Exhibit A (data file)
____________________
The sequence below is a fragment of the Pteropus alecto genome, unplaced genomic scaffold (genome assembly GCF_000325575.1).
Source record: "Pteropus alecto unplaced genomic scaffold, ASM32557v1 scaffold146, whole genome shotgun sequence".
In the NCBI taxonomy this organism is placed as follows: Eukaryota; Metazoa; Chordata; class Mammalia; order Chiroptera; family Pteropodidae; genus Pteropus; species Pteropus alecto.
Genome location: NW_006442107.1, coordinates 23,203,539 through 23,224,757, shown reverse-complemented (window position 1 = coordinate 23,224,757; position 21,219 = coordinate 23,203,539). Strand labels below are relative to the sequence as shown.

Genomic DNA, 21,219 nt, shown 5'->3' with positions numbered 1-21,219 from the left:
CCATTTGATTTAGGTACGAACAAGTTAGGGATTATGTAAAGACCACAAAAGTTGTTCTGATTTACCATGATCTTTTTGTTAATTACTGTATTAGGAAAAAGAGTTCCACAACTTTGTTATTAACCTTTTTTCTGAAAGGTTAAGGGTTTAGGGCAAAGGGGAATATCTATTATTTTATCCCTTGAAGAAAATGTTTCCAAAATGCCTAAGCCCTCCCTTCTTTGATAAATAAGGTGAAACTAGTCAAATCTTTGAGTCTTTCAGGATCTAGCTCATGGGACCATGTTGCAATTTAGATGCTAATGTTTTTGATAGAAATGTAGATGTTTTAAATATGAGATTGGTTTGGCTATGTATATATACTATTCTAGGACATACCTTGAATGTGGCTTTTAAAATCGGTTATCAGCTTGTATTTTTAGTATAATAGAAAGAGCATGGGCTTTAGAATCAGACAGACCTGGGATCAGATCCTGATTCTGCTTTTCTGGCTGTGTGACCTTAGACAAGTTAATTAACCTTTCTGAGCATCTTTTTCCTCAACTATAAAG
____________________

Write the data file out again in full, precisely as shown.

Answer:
The sequence below is a fragment of the Pteropus alecto genome, unplaced genomic scaffold (genome assembly GCF_000325575.1).
Source record: "Pteropus alecto unplaced genomic scaffold, ASM32557v1 scaffold146, whole genome shotgun sequence".
In the NCBI taxonomy this organism is placed as follows: Eukaryota; Metazoa; Chordata; class Mammalia; order Chiroptera; family Pteropodidae; genus Pteropus; species Pteropus alecto.
Genome location: NW_006442107.1, coordinates 23,203,539 through 23,224,757, shown reverse-complemented (window position 1 = coordinate 23,224,757; position 21,219 = coordinate 23,203,539). Strand labels below are relative to the sequence as shown.

Genomic DNA, 21,219 nt, shown 5'->3' with positions numbered 1-21,219 from the left:
CCATTTGATTTAGGTACGAACAAGTTAGGGATTATGTAAAGACCACAAAAGTTGTTCTGATTTACCATGATCTTTTTGTTAATTACTGTATTAGGAAAAAGAGTTCCACAACTTTGTTATTAACCTTTTTTCTGAAAGGTTAAGGGTTTAGGGCAAAGGGGAATATCTATTATTTTATCCCTTGAAGAAAATGTTTCCAAAATGCCTAAGCCCTCCCTTCTTTGATAAATAAGGTGAAACTAGTCAAATCTTTGAGTCTTTCAGGATCTAGCTCATGGGACCATGTTGCAATTTAGATGCTAATGTTTTTGATAGAAATGTAGATGTTTTAAATATGAGATTGGTTTGGCTATGTATATATACTATTCTAGGACATACCTTGAATGTGGCTTTTAAAATCGGTTATCAGCTTGTATTTTTAGTATAATAGAAAGAGCATGGGCTTTAGAATCAGACAGACCTGGGATCAGATCCTGATTCTGCTTTTCTGGCTGTGTGACCTTAGACAAGTTAATTAACCTTTCTGAGCATCTTTTTCCTCAACTATAAAG